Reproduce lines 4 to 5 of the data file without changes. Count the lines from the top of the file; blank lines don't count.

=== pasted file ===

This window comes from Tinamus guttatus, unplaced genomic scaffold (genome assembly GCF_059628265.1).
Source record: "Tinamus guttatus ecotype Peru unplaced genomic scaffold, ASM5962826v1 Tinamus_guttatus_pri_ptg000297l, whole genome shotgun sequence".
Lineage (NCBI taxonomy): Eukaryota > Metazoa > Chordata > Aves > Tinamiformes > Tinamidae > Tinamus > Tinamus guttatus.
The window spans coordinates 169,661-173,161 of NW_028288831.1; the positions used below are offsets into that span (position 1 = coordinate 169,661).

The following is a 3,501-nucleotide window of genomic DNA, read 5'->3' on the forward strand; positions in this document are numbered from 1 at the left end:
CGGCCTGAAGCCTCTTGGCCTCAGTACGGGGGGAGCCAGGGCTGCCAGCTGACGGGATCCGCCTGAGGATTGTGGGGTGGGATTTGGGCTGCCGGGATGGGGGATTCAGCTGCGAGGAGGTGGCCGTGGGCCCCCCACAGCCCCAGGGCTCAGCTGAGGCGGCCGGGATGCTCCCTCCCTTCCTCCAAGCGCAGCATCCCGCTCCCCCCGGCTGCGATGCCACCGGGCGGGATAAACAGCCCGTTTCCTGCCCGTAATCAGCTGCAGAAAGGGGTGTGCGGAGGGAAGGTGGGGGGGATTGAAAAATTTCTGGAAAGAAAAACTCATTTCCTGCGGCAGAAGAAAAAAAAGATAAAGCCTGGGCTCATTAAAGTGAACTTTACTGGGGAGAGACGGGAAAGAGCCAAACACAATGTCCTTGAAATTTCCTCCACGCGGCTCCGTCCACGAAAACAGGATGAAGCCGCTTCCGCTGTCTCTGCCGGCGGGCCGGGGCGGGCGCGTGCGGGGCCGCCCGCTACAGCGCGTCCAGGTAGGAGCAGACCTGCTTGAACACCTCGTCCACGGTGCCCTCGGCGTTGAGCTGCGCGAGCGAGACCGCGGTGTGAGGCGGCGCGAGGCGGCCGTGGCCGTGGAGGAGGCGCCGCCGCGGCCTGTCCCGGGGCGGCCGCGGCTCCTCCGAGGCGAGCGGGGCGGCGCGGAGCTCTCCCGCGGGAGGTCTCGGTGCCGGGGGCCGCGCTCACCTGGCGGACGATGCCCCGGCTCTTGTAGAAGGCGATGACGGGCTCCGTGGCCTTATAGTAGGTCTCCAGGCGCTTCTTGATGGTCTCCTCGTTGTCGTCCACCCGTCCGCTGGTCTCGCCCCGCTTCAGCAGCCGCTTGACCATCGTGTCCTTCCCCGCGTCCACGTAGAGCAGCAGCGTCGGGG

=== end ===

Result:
The window spans coordinates 169,661-173,161 of NW_028288831.1; the positions used below are offsets into that span (position 1 = coordinate 169,661).

The following is a 3,501-nucleotide window of genomic DNA, read 5'->3' on the forward strand; positions in this document are numbered from 1 at the left end: